The Minds of Dogs and How Pointing Evolved

Recent research sug­gests that domest­ic dogs seem cap­able of dis­play­ing a rudi­ment­ary “the­ory of mind” — a very human char­ac­ter­ist­ic whereby you are able to attrib­ute men­tal states to oth­ers that do not neces­sar­ily coin­cide with your own (in a nut­shell). Stray domest­ic dogs, mean­while, do not dis­play this trait, sug­gest­ing that such men­tal attrib­utes are developed through close con­tact with humans. That’s inter­est­ing, but not the main reas­on I’m shar­ing this inform­a­tion with you.

This cog­nit­ive dif­fer­ence between stray domest­ic dogs and their house­bound brethren was uncovered by test­ing wheth­er or not they under­stood the very human action of point­ing (y’know, with your index fin­ger). What struck me most in this dis­cus­sion was this brief the­ory of how the action of point­ing evolved:

Go ahead, let your wrist go limp and look at your hand from the side, or if you’re too insec­ure in your own sexu­al­ity, just pic­ture Adam’s limp wrist at the moment of cre­ation in Michelan­gelo’s mas­ter­piece on the Sis­tine Chapel’s ceil­ing. See how even in this relaxed state the index fin­ger is slightly exten­ded? By con­trast, when chimps do this […] their index fin­ger falls nat­ur­ally in line with their oth­er fin­gers. Pov­inelli and Dav­is reas­on that this subtle evol­u­tion­ary change in the mor­pho­logy of our hands, which occurred after humans and chim­pan­zees last shared a com­mon ancest­or five mil­lion to sev­en mil­lion years ago, is at least par­tially respons­ible for the fact that human point­ing with the index fin­ger is so cul­tur­ally ubi­quit­ous today.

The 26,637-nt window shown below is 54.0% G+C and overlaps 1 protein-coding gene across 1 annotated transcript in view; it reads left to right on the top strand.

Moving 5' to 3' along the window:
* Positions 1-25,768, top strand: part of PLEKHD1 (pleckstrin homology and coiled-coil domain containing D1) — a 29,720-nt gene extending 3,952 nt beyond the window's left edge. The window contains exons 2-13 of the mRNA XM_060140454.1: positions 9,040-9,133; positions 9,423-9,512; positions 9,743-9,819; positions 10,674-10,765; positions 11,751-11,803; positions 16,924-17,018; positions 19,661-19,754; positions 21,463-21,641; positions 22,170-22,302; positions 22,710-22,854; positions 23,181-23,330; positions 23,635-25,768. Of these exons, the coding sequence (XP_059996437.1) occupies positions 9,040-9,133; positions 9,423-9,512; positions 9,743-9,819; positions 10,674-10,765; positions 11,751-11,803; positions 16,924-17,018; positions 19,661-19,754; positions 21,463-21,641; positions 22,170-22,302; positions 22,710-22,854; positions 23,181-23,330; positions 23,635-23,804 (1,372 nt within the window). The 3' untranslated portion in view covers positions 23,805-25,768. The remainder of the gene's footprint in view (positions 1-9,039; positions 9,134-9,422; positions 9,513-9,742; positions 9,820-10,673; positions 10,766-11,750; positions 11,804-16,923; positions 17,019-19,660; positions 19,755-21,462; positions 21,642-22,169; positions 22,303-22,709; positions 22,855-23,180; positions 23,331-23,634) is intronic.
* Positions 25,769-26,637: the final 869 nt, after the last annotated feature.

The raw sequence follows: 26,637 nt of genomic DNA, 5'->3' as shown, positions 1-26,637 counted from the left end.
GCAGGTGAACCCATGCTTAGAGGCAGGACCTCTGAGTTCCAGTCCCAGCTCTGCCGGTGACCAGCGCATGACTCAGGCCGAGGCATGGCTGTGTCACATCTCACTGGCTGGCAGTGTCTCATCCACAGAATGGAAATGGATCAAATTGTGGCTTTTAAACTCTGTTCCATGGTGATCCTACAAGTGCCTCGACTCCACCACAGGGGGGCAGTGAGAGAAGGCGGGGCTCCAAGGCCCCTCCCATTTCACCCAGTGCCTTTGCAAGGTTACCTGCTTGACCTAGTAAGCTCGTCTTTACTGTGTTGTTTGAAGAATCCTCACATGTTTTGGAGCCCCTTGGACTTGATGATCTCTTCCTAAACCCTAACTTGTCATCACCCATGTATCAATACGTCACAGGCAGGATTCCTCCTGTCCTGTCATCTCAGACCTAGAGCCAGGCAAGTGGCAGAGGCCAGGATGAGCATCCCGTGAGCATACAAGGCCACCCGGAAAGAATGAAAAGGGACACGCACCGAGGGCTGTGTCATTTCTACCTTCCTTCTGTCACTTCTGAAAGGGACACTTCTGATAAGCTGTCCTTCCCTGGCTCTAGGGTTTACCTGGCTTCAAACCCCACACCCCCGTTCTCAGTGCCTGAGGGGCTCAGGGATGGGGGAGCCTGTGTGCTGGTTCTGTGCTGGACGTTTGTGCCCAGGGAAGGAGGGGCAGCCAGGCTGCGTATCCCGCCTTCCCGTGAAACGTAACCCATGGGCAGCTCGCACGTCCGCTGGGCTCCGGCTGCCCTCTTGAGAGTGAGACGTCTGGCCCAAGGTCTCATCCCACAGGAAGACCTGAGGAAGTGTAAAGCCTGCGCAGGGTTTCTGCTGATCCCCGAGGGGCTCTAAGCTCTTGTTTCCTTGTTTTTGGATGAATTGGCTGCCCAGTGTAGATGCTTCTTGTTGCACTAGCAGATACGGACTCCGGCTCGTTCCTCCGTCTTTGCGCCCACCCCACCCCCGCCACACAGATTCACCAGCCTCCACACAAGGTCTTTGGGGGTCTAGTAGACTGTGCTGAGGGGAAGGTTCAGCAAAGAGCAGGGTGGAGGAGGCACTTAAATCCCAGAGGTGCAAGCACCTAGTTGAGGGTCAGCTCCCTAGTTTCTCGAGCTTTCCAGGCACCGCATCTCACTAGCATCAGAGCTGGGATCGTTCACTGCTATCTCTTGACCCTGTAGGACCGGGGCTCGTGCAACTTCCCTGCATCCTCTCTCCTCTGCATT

The argu­ment goes some­thing like this. When young infants begin reach­ing for objects just out of their range, adults are most likely to respond to those reach­ing attempts and to retrieve the item for the baby when the lat­ter­’s index fin­ger is more prom­in­ently exten­ded. That is to say, ini­tially, the adult mis­takenly reads into the child’s reach­ing attempt as a com­mu­nic­at­ive ges­ture on the part of the child. Over time, this dynam­ic between the child and adult serves to fur­ther “pull out” the index fin­ger because the child impli­citly learns the beha­vi­or­al asso­ci­ation, so that it slowly becomes a genu­ine point­ing ges­ture.